Abstract: Machine learning approaches have recently received considerable attention as key enablers for next-generation intelligent networks. Currently, most existing learning solutions for wireless networks require centralizing the training data at a data center. However, due to privacy constraints and communication overhead, it is impractical for all devices to transmit their data to a data center for centralized learning. To solve this problem, distributed learning (DL) is needed, where devices collaboratively train a shared learning model using their generated data. The avoidance of data uploading to a central data center preserves privacy and reduces network traffic congestion. However, distributed training also requires devices and the data center exchange significant amount of information via wireless transmission. Therefore, wireless impairments will affect DL training process and performance. DL can be used solving communication problems. Given the role of DL in future wireless networks, it is imperative to provide an overview on their fundamentals, their deployment over wireless networks, and their applications in wireless networks. The goal of this tutorial is to provide a tutorial on the topic of DL over wireless networks. In particular, we will first introduce the DL fundamentals and explain why DL and wireless networks must be jointly considered. Then, we introduce a classification of the various types of distributed learning algorithms. We then overview wireless communication techniques for improving DL performance. We overview the use of DL for wireless networks. Finally, we conclude by shedding light on the potential future works within the overall areas of wireless communication and DL.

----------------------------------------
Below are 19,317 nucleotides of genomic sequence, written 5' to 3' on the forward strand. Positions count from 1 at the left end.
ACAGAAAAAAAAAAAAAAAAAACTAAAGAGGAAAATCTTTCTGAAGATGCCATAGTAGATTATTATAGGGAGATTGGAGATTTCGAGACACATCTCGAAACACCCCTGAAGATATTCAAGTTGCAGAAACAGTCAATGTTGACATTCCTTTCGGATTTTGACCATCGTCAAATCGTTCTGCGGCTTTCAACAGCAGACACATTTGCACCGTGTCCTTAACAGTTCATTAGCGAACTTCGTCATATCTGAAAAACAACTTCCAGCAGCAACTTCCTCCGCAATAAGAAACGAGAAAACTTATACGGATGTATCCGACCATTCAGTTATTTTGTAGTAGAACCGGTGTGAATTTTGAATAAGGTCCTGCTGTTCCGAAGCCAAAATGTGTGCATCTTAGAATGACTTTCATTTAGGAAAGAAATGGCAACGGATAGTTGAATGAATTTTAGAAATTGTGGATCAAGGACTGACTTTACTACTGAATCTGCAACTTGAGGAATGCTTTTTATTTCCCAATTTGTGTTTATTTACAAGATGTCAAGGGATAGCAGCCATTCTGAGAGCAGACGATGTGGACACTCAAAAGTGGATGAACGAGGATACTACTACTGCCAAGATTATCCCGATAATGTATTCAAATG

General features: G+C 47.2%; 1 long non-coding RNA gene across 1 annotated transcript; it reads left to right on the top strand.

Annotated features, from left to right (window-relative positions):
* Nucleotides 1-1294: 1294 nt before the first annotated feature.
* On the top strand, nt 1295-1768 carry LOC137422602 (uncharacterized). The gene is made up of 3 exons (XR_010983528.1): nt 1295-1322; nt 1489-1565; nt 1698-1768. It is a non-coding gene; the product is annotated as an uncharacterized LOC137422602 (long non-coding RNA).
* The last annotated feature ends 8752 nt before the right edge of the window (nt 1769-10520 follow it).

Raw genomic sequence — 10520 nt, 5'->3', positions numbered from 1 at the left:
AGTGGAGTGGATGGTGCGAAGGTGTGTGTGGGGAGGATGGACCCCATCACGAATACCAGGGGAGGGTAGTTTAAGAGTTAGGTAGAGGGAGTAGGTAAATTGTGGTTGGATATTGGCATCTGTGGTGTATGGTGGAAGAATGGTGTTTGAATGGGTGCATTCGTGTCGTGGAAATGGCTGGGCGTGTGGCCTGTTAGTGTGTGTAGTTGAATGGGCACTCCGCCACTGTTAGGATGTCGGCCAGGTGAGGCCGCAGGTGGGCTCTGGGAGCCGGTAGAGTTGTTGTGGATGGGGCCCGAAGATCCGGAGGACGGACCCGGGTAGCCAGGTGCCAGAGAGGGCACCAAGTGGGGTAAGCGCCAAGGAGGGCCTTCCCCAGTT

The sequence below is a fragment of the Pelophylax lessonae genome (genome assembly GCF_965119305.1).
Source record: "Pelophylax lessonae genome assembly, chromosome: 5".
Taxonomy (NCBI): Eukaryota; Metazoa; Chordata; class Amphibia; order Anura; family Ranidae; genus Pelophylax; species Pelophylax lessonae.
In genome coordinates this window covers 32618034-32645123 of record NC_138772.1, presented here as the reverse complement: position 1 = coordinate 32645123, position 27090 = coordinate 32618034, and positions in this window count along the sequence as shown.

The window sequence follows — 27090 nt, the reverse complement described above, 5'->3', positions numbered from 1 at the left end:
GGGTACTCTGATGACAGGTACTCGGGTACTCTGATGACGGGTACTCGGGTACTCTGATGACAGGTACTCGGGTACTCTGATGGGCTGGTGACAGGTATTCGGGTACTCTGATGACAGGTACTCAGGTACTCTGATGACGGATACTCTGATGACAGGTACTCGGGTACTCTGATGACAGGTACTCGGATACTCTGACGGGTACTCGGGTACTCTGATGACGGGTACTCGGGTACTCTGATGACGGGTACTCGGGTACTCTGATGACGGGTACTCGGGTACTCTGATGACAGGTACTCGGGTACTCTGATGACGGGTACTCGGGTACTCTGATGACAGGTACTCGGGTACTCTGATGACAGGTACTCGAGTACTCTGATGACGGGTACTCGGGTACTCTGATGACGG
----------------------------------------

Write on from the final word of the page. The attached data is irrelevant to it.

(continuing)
TUT 08: Establishing Trust in the Air: Wireless Communications and Sensing Approaches for Safe UAVs

Presenters: Evgenii Vinogradov and Sofie Pollin (KU Leuven, Belgium)

Abstract: Small drones are becoming a part of our everyday life. They are used in a wide variety of commercial applications, and the number of drones in the air is steadily growing. Naturally, as any other new global phenomenon, this growth results in public concerns about safety and security issues aroused by the UAV-use. To ensure the safe operation of drones, traffic (and conflict) management rules must be designed and implemented by a team effort of avionics and telecommunication experts. In this tutorial, we establish a common terminology for these two communities. We first describe the UAV traffic management (UTM) architecture and services as well as main conflict management procedures. Moreover, we analyze which existing wireless technologies (from ADS-B to 5G) can be useful for UTM. Next, we will discuss how to ensure the safe use of UAVs via various RF-based techniques for detecting the presence of non-collaborative UAVs in the airspace (including Machine Learning and Passive Coherent Location techniques). Finally, we will show how UAV-enabled wireless networks can be deployed in the cases when the ground infrastructure is damaged (for instance, during a natural disaster).